Sometimes you just have to let art wash over you. I don't know what to add to this Associated Press story (hat tip to Rod FOTB Dreher), except to say that we Baby Boomers are not going to go into middle age and beyond quietly. Is this a Godbeat story? Trends in Baby Boomer entertainment rituals? The liturgy of the media?
So here we go. This is the whole report.
PITTSBURGH (AP) -- James Henry Smith was a zealous Pittsburgh Steelers fan in life, and even death could not keep him from his favorite spot: in a recliner, in front of a TV showing his beloved team in action. Smith, 55, of Pittsburgh, died of prostate cancer Thursday. Because his death wasn't unexpected, his family was able to plan for an unusual viewing Tuesday night.
The Samuel E. Coston Funeral Home erected a small stage in a viewing room, and arranged furniture on it much as it was in Smith's home on game day Sundays. Smith's body was on the recliner, his feet crossed and a remote in his hand. He wore black and gold silk pajamas, slippers and a robe. A pack of cigarettes and a beer were at his side, while a high-definition TV played a continuous loop of Steelers highlights.
"I couldn't stop crying after looking at the Steeler blanket in his lap," said his sister, MaryAnn Nails, 58. "He loved football and nobody did (anything) until the game went off. It was just like he was at home."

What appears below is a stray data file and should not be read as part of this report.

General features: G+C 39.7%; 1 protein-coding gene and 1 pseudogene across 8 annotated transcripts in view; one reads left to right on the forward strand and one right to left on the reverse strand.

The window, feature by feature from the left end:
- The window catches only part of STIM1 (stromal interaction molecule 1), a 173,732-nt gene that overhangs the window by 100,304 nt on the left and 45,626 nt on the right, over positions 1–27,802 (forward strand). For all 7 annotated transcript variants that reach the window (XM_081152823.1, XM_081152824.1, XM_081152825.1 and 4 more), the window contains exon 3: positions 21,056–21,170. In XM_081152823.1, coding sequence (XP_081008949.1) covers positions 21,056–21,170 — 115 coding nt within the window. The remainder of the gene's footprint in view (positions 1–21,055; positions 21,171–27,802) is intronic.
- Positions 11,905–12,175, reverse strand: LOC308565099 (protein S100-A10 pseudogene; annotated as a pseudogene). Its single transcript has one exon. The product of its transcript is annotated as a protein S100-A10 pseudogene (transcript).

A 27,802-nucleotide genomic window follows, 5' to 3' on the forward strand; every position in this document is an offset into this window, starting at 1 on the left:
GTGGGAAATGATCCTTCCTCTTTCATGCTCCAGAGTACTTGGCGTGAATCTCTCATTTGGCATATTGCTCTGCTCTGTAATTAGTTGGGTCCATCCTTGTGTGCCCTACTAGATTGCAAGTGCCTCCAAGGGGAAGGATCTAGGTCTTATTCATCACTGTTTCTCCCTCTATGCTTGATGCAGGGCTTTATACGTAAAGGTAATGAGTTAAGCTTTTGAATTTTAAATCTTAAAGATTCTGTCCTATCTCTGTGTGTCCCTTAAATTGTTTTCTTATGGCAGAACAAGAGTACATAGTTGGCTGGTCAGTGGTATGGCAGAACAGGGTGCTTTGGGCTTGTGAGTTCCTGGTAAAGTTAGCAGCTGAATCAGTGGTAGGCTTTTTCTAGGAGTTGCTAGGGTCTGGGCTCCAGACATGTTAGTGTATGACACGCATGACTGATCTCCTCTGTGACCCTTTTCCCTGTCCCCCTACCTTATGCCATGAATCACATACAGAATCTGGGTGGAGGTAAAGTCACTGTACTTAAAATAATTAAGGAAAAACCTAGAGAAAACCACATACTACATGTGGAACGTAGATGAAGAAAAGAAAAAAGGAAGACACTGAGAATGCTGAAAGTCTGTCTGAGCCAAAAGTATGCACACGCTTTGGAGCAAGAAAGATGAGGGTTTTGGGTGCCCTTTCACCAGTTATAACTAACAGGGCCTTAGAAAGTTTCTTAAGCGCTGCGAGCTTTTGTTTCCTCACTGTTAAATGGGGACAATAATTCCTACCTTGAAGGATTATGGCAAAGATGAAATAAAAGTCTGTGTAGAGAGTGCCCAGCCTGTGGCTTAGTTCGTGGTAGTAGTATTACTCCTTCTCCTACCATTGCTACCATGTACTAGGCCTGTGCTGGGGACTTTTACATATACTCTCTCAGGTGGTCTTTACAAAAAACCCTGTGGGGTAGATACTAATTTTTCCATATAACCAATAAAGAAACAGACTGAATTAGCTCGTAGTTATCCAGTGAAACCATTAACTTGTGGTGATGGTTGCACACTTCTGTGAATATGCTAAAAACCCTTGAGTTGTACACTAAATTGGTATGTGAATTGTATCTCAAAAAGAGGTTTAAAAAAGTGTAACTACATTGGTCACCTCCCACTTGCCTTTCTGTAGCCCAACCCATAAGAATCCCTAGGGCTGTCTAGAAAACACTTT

Longtime friend Mary Jones called the viewing "a celebration."
"I saw it and I couldn't even cry," she said. "People will see him the way he was."
Smith's burial plans were more traditional -- he'll be laid to rest in a casket.
Ah, a casket you say? But what kind of casket?
There might be a story there as well, as I discovered a few years ago at one of the stranger events I have ever tried to sneak into religion pages from coast to coast. Enjoy!
Anyone strolling through last year's National Funeral Directors Association convention could catch glimpses of Baby Boomer heaven.
The Baltimore exhibits included "fairway to heaven" caskets for those especially devout golfers and NASCAR models for true fans that have seen their last race, at least in this life. The goal, said a convention spokesman, is to offer dying consumers the same kinds of choices that they demanded in life.